I have asked, and the Congressional Budget Office (CBO) has answered.
I have been urging CBO to do a comprehensive estimate of all the effects of the Affordable Care Act, effectively for the first time since 2012. It did so in June. The main takeaway from CBO is “repealing the ACA would increase Gross Domestic Product (GDP) by about 0.7 percent in the 2021–2025 period, mostly because provisions of the law that are expected to reduce the supply of labor would be repealed.”
CBO concludes repeal would increase federal budget deficits. This effect is much smaller than previous estimates, because this is the first time CBO has used so-called “dynamic scoring,” taking macroeconomic effects of repeal into account, instead of just a simple static bookkeeping type of estimate.
If we exclude the effects of macroeconomic feedback—as has been done for previous estimates related to ACA—and most other CBO cost estimates, CBO and the Joint Committee on Taxation (JCT) estimate federal deficits would increase by $353 billion over the 2016–25 period if ACA is repealed.
Repeal of ACA would raise economic output mainly by boosting the supply of labor, and the resulting increase in GDP is projected to average about 0.7 percent 2021 to 2025. Those effects alone would reduce federal deficits by $216 billion over the 2016–25 period, CBO and JCT estimate, mostly because of increased federal revenues.
Repeal Would Shrink Deficits
Charles Blahousof the Mercatus Center says CBO’s conclusion is incorrect, because what it is using as “current law” to measure the effects of repeal is not actually the current law. Blahousof says federal budget deficits will actually shrink.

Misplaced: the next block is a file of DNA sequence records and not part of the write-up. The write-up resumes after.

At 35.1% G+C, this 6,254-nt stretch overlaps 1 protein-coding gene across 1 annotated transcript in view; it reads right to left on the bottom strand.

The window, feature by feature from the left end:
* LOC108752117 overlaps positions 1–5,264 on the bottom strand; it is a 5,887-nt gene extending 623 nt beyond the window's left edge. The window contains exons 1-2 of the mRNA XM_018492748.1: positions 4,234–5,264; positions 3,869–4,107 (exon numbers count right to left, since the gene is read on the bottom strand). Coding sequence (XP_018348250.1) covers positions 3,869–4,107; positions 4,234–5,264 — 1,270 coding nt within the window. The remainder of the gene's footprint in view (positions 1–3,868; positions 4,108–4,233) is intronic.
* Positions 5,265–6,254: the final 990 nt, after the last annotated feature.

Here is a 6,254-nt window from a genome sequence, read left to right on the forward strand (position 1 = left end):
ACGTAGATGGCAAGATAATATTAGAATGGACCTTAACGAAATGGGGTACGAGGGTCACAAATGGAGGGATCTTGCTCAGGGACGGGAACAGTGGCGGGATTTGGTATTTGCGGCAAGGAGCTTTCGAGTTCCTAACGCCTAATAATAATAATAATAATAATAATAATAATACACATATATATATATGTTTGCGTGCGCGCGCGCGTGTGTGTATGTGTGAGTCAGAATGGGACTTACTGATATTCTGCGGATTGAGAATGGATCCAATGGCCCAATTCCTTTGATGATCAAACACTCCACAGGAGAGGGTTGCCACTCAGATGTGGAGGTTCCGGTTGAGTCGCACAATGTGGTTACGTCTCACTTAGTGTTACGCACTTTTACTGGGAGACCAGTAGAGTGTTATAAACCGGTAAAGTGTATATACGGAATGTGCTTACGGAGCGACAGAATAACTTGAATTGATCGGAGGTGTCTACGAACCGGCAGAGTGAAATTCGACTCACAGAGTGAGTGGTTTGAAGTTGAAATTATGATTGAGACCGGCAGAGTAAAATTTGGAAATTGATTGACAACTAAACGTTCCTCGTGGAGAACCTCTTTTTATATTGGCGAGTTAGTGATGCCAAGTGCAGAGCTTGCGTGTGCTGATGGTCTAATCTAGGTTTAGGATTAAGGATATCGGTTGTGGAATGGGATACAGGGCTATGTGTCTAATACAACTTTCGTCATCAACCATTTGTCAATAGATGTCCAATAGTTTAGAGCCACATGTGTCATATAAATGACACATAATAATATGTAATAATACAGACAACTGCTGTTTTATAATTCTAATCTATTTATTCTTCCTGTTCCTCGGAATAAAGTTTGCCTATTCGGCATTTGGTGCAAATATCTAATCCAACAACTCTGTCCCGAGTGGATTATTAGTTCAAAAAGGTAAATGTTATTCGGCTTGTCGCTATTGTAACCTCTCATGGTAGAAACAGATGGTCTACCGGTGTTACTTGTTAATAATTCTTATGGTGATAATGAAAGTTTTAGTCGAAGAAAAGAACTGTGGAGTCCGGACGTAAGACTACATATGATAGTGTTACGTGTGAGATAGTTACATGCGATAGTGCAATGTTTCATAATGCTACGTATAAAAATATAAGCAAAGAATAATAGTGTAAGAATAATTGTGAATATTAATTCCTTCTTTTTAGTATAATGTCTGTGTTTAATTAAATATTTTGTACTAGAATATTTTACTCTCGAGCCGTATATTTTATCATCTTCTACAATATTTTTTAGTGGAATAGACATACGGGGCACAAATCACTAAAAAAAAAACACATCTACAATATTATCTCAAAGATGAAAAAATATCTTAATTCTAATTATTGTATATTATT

CBO also misreports the number of people who would become uninsured as 24 million. Actually, it would be 10 million, because CBO includes 14 million who are on Medicaid as a result of Obamacare as losing health insurance. In fact, they would lose access to a welfare program. It is wrong to count them as currently having health insurance.
CBO is not entirely to blame for these two errors. It measures things as the Congress tells it to. Nevertheless, there is one paragraph in the new estimate that is remarkable for a different reason: “Implementing a repeal of the ACA would present major challenges. In the five years since its enactment, nearly every key provision of the law has taken effect and has been incorporated into final rules and other administrative actions. Undoing the ACA would thus be quite complicated.”
Why would undoing ACA be complicated? The law and its regulations are harmful and frustrating. Suppose the government passed a law requiring us to wear cardboard tricorn hats, speak Latin on odd-numbered days of the month, and hop on one leg on even-numbered days. If that law were repealed, we would simply stop doing those things, no matter what regulations had been emitted to enforce them.
John R. Graham ([email protected]) is a senior fellow at The National Center for Policy Analysis and The Independent Institute. An earlier version of this commentary originally appeared at the websites of the National Center for Policy Analysis and the Independent Institute. Reprinted with permission.
“Budgetary and Economic Effects of Repealing the Affordable Care Act,” Congressional Budget Office and the staff of the Joint Committee on Taxation, June 2015: https://www.heartland.org/policy-documents/budgetary-and-economic-effects-repealing-affordable-care-act
Charles Blahous, “Repealing the Affordable Care Act Would Lower Federal Deficits,” Mercatus Center, George Mason University, June 22, 2015: http://mercatus.org/expert_commentary/repealing-affordable-care-act-would-lower-federal-deficits